You see, if I was a guy, and I was sitting here with a cigarette in my hand, grabbing my crotch and talking about how I make music 'cause I love fast cars and fucking girls, you'd call me a rock star. But when I do it in my music and in my videos, because I'm a female, because I make pop music, you're judgmental, and you say that it is distracting. I'm just a rock star.
Are you also a feminist?
I'm not a feminist - I, I hail men, I love men. I celebrate American male culture, and beer, and bars and muscle cars...
Here's a mix for those who want to groove and feel uplifted by stellar
lyrics, not ticked by gratuitously crass ones. I'm definitely not one
of these excruciatingly PC-folks who love all their entertainment
wholesome, but still my love of hip-hop doesn't always harmonize with
hip-hop's love of misogyny. Here are some jams to make you just go "fuck yeah!" and not also "what the fuck?"
My Bitch Tapes mix this week is a celebration of the punkest women out there: the women of country music. While other genres largely excluded female musicians, women country singers back in the day were a dime a dozen (thank god!) Not even poverty, abusive husbands and managers, substance abuse issues, or a male-run music industry could keep these ladies away from the mic. It was hard to whittle my list down to eight of my favorite songs, but here it is.
I know in my day I've had my fair share of rock star fantasties. It'd be amazing to stand on stage and display your art to the masses. Whether "the masses" encompasses ten of your best friends or hundreds of strangers who want to be your best friend, it must be a glorious feeling to actually make it to the point of making music, and then after that, taking that music on the road. Sara Jaffe and Mia Clarke, of indy ladybands Erase Errata and Electrelane, respectively, recently released The Art of Touring, a photo heavy diary of sorts that chronicles the journeys of the vans of such bands as Times New Viking, Pit Er Pat and Le Tigre. Why does this matter as anything more than a kewl, voyeuristic glance into some of your favorite bands' knapsacks and polaroid collections? Find out after the jump!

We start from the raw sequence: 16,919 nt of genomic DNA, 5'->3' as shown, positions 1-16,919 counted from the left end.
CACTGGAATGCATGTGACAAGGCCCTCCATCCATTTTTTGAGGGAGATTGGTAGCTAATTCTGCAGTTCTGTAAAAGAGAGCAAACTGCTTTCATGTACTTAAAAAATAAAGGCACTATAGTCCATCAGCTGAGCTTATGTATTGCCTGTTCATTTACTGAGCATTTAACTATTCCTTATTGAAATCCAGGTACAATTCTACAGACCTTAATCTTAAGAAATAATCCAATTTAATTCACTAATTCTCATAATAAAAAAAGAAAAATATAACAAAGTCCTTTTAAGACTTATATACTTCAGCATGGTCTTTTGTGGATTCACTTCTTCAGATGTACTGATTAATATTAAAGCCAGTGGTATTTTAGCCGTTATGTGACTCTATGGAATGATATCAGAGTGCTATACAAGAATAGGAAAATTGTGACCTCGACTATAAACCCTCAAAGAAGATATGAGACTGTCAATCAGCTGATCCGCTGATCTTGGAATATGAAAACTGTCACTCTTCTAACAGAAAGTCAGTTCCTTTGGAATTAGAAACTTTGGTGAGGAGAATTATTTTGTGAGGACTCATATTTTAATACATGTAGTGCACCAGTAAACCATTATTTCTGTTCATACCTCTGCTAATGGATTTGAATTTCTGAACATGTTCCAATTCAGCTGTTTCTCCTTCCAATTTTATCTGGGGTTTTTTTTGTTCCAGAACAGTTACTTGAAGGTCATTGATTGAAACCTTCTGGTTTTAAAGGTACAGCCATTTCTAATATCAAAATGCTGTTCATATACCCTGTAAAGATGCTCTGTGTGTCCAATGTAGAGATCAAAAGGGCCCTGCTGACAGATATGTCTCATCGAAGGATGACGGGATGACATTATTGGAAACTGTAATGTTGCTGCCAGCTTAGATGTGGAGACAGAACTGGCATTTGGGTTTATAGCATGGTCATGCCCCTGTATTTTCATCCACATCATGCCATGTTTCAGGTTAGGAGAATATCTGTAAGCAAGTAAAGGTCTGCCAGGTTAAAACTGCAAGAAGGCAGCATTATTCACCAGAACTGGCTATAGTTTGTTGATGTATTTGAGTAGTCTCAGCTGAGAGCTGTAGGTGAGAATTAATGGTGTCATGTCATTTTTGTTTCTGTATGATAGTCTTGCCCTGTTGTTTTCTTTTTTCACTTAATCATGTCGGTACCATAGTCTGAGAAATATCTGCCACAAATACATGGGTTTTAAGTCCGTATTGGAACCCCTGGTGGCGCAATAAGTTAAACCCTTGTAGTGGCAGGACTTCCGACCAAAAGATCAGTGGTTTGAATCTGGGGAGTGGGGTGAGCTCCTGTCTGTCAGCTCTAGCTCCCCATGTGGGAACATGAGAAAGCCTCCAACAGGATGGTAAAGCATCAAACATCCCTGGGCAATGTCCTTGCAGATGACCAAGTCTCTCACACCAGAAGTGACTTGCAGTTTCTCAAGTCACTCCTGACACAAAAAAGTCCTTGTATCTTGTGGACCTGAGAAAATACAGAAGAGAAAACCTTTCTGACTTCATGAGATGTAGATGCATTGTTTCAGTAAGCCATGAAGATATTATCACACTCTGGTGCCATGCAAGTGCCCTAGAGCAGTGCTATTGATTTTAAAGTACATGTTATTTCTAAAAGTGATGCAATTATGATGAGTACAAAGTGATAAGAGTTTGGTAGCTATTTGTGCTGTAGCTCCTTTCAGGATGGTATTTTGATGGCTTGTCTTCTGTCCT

Throughout recent history, society at large has stereotyped ladyfolk as demure and pure certainly not interested in The Sex (save for sluts, a shameful variety of the ladyfolk who *gasp* enjoy having sex, sometimes even before or outside of marriage). Well, the female musicians and bands that follow give tired sex-related gender roles a big ol' slap in the face with unabashed lyrics and straight-up badassness.
Whether I'm checking out music blogs, browsing upcoming concerts in my local alt weekly, or trying to download songs illegally, I can't help but notice some of the names that indie rock acts (read: hipster bands) are coming up with these days, bands named Women, or Girls, which turn out to be more like dudes and bros. It's like having a lady-indicative word in your band name is the new having an animal-indicative word in your band name! Well, almost. I've compiled a short list of current, contemporary bands that err on the side of both misleading and not-so-misleading gendered band names to help you navigate the tides of new and upcoming music. (FYI, Queen = all dudes too)
Earlier this week, television stations around the globe clamored to cover Michael Jackson's memorial service, and tens of millions of us turned on the tube (or the internet) to watch. Now, before you write this post off as another hastily-made MJ mixtape tribute (not that there'd be anything wrong with that), give me a minute.
One of the things that struck a chord with me during the 177-minute, star-studded memorial, was Berry Gordy's eulogy for Michael. Not only was his reminiscing about the early days of Motown charming (who wouldn't love that story about the Gordy vs. Jackson family baseball games?) but it reminded me how effing awesome Motown's music is. (It is seriously awesome.) My other BitchTapes have made no secret of my love of soul music, but this time I am going all-out to present you with eight of my favorite Motown tunes.
Read about the songs, and add your own favorites, after the jump!
Happy 4th of July weekend! We know that a large portion of this great country is in tune with pop culture in one way or another. And music is a large part of that culture. We also know that last week, the King of Pop died, which has brought things to somewhat of a halt, so to speak. It is safe to say that almost every person in America has contemplated the death of Michael Jackson over the last week. The reactions have been anywhere from grief to apathy to supposed suicide pacts between some of his hardcore fans. Undoubtedly, Jackson's influence was huge, and speculation about what his life was really like into every nitty gritty sordid detail will surely unfold in the coming months. I heard someone say no one this influential in America, hell worldwide, has died since Elvis. And sure, it was too soon. Historically, there are hundreds of musicians that have died before their time, due to things like murder, eating disorders, suicide. So in paying homage to America and some of its ever honored musicians, I've made a mix of songs from artists who died young. Some whose deaths made just as much of an impact on us as their lives.